A trip ashore at Beechey Island to visit the grave markers on a remote windswept beach, is a thrilling location for history buffs and for many will be the defining moment of our expedition. We cross the Barrow Strait into Prince Regent Inlet, stopping to view the bird cliffs at Prince Leopold Island. This is an important migratory bird sanctuary, home to thick-billed murres, black guillemots, northern fulmars and black-legged kittiwakes. Numbering in the order of several hundred thousand birds, Prince Leopold Island is one of the most significant bird sanctuaries in the whole of the Canadian Arctic. Given the abundance of food in this vicinity we often sight beluga, narwhal and bowhead whales here, as well as several species of seal and polar bear.
Continuing to navigate the ship south into Prince Regent Inlet, we approach the eastern end of Bellot Strait. The historic site of Fort Ross, located at the southern end of Somerset Island, is a former Hudson’s Bay Company fur-trading outpost. Fascinating archaeological sites nearby tell a story of more than a thousand years of habitation by the Inuit and their predecessors. Having explored Fort Ross, we attempt a transit through the narrows of Bellot Strait. The aim is to enter at slack tide if possible, in order to avoid a current that roars through the passage at more than seven knots during the peak flow. The mixing of waters in this Strait provides an abundant food source for marine mammals and we keep our eyes peeled for harp seals, bearded seals and even polar bears. The skill of the captain and officers and capabilities of the ship becomes apparent during this exciting day of Arctic navigation.
Having emerged from Bellot Strait, we cross the Victoria Strait and arrive at Coningham Bay on the shore of Prince of Wales Island. Here, in the heart of the Northwest Passage, we hope to encounter one of the most remarkable wildlife sites in the Arctic. This is a known hotspot for polar bears. They come here to feast on beluga whales often caught in the rocky shallows at the entrance to the bay. It is not unusual to find the shoreline littered with whale skeletons – and very healthy looking polar bears.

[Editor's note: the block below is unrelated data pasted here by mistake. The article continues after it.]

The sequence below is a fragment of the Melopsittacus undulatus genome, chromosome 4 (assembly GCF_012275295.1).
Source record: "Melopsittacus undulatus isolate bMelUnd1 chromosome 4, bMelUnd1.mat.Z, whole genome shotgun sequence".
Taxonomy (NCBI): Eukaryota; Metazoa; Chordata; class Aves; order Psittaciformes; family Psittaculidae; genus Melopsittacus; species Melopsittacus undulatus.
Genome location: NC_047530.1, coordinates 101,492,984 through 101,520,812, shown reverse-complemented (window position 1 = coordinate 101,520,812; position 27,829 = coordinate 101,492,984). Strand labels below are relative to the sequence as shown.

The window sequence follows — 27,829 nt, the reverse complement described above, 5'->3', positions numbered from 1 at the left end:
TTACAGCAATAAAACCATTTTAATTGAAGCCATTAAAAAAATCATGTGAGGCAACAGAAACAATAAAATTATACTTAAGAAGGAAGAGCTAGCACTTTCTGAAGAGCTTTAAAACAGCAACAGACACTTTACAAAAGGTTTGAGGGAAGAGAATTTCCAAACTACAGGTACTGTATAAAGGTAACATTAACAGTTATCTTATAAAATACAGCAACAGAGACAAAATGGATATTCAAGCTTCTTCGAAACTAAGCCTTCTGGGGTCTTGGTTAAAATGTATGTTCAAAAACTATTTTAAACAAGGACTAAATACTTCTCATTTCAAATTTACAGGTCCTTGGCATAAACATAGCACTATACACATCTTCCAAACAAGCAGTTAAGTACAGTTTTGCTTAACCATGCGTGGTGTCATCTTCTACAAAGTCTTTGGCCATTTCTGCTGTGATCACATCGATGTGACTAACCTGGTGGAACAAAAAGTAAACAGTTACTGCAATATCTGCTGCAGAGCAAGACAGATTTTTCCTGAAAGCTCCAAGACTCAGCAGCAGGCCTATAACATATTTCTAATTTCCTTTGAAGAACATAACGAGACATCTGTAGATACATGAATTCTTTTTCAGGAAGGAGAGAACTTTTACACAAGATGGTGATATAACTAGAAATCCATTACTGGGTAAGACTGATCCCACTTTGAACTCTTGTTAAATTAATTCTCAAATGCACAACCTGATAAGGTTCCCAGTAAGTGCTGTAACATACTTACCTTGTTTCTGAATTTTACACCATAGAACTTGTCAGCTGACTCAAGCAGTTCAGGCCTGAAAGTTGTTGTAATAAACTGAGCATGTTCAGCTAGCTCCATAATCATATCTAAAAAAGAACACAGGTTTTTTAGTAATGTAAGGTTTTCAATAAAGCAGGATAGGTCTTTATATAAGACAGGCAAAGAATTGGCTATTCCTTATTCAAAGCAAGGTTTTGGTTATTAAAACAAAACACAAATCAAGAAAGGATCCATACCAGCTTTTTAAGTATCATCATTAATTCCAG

Heading further into the Northwest Passage, the mystery of Sir John Franklin and his ‘lost expedition’ is beginning to unravel. Prior to the recent discovery of the HMS Erebus in September 2014, very little was known of how the Franklin Expedition spent its last months in the frozen Arctic. The vessels, abandoned in the ice of Victoria Strait are just coming to life thanks to the ongoing efforts of Parks Canada’s marine archeological team and the recent Victoria Strait Expedition. On Victory Point a lifeboat left abandoned, bits and pieces of copper and iron, cutlery and buttons and a skeleton here and there all tell a story of a desperate race south in search of rescue that never came. We hope to visit Victory Point and the Victoria Strait, traveling very near the actual location of the wreck of HMS Erebus, all the while learning about the quest for exploration that eventually opened up the Arctic. On this, our last night of the expedition, we enjoy a celebratory dinner, attended by the captain of the ship and reflect on our epic voyage.
Our journey is all but complete as we approach the community of Cambridge Bay. This remote outpost is a center for hunting, trapping and fishing. The Inuit have had summer camps in the vicinity for hundreds of years. Amundsen spent two winters in this area, learning how to master dog-sledding from the locals prior to his attempt on the South Pole. We say farewell to our crew and make our way ashore by Zodiac. A special charter flight returns us to Edmonton.
Note: Polar exploration can be unpredictable. Specific sites visited will depend on prevailing weather and ice conditions at the time of sailing. The above itinerary should be read as a ‘guide only’ and may change. The ship’s captain in conjunction with the expedition leader continually review the sailing plan throughout the voyage, making adjustments to the itinerary along the way to take advantage of optimal weather and ice conditions or to maximize our encounters with wildlife. Decades of experience spent exploring these waterways mean we have a large number of outstanding landing sites and Zodiac cruising locations to consider, even when the weather conditions may not be ideal. A flexible approach is something we encourage you to bring to the ship.
* Itinerary may be subject to change